Round River Conservation Studies collaborates with local partners to develop community-driven, conservation-based land use plans in various locations in the world. We concentrate our planning efforts in places where there is:
- an outstanding opportunity to protect wild spaces and biodiversity on a national or international scale
- a willing and collaborative local partner who shares Round River’s conservation values and ideals
- a clear political, legal or planning opportunity to affect meaningful conservation outcomes in the short to medium term.
Land use plans define a vision for the future use and conservation of the land. They typically consist of land use zones – such as protected areas, special management areas, and integrated use areas – as well as guidance to government decision makers and resource users on how activities, such as forestry, mining, commercial tourism, and agriculture, should be undertaken to promote sustainable land management over the long-term.
Strategic land use planning is typically the principal mechanism to establish regional scale, conservation or protected area networks. Conservation area networks that protect intact natural systems over large areas are the most effective way to achieve conservation of biological diversity over the long term.
Round River Conservation Studies’ collaborations on land planning are long-term and resource intensive commitments. Most of our land use planning collaborations are with First Peoples – the aboriginal communities of place who have a deep attachment to their land. We are able to bring technical expertise and planning capabilities to these communities so that they can organize, plan and negotiate effectively with governments and other stakeholders to give effect to their long-held land ethic.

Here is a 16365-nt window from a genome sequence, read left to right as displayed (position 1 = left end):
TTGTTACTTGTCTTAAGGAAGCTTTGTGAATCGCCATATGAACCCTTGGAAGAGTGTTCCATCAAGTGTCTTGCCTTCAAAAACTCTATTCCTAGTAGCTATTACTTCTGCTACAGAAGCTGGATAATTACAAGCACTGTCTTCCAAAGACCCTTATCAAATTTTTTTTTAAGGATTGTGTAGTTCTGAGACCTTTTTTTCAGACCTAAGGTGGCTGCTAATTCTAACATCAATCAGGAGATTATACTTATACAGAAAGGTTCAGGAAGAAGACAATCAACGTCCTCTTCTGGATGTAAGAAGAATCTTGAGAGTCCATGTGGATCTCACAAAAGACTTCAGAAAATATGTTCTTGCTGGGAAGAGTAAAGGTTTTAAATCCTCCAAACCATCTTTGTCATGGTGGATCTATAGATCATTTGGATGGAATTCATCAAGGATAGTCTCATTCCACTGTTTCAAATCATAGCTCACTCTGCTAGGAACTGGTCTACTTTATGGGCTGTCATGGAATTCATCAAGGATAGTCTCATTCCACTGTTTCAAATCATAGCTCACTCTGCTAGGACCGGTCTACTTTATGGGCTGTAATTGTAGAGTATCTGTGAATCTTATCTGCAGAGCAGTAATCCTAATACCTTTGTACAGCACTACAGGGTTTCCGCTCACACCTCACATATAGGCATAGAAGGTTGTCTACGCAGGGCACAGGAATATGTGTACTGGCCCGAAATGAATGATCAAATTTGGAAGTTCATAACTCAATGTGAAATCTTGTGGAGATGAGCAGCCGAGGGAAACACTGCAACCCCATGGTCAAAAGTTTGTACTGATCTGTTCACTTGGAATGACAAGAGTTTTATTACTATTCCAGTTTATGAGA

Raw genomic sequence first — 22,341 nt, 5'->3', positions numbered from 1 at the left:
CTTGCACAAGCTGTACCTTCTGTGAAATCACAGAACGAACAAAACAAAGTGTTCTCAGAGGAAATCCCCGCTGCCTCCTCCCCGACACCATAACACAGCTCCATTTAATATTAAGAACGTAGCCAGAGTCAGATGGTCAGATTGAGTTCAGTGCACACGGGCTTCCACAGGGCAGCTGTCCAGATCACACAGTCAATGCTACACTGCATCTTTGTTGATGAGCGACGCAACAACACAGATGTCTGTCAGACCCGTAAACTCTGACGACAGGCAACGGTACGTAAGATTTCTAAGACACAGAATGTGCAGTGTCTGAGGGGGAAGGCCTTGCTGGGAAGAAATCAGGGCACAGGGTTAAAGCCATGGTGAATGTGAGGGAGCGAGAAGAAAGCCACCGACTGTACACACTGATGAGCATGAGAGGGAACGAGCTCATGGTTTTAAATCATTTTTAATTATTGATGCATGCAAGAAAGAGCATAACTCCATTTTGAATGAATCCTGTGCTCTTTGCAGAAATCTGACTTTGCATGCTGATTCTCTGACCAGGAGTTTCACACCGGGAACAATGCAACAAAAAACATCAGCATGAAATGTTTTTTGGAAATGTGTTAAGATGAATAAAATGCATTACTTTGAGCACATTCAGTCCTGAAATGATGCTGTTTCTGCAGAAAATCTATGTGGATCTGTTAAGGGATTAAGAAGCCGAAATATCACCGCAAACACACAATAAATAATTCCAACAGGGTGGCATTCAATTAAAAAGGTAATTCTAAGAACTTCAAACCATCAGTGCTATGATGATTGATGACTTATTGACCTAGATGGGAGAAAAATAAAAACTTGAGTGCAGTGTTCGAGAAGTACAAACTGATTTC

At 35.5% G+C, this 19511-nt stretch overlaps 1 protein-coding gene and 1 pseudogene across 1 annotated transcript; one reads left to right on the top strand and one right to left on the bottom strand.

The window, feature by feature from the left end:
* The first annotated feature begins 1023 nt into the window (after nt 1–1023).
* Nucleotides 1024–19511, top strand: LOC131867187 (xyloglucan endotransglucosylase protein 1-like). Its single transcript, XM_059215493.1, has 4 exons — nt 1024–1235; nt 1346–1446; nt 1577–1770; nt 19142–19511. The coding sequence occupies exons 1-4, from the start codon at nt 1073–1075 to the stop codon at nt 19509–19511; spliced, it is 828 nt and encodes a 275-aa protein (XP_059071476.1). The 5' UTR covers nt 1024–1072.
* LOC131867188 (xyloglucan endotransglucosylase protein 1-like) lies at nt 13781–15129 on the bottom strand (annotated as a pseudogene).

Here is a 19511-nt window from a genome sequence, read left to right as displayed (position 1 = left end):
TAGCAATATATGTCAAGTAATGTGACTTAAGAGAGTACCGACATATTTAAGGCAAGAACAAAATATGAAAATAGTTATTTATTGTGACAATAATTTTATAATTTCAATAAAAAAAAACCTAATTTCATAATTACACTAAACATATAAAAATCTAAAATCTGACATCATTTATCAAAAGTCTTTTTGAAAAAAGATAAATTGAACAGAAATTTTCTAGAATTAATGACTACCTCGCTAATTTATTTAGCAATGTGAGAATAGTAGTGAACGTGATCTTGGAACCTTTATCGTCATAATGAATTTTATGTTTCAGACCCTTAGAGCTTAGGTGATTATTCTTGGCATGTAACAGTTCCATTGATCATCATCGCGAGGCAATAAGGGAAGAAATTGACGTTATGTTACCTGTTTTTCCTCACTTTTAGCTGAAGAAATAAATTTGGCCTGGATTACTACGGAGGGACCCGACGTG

Land use planning typically involves the following four stages, each of which draws on a distinct set of skills and abilities within Round River:
- Pre-planning and resource analysis: This early stage involves working closely with local partners to gain a thorough understanding of the values, interests and perspectives of the local community, through meetings, workshops and use of interview and survey tools. We typically lead the development of a comprehensive GIS database, and undertake a thorough analysis of the ecological values of the region.
- Land use plan development: Working closely with local partners, we lead the development of community-based land use plans, building on the pre-planning conservation analysis and community engagement work. The product of this phase is a document that expresses – in planning language- the community’s vision for the conservation, use and management of the land. The plan becomes a foundational tool for initiating negotiations with government and industry interests.
- Negotiation of land use agreements: Once the community, conservation-based vision is in place, we assist our local partners in engaging with various levels of government and other stakeholders to implement the community’s land use vision, either through comprehensive land use agreements or specific agreements with individual landholder or stakeholder interests.
- Implementation: A land use plan is mostly a “blue print” for future use and management of the land base. Translating the land use plan intent into stewardship action on the ground is an on-going responsibility. We work closely with our local partners to build internal technical, planning and negotiating capacity – as well as financial support – so that they can take on these responsibilities effectively over the long term.
There are only a few places left in the world where the opportunity still exists to protect healthy, fully functioning ecosystems and the land-based aboriginal cultures that depend on them. We are committed to collaborating with our aboriginal friends and partners to protect these special places.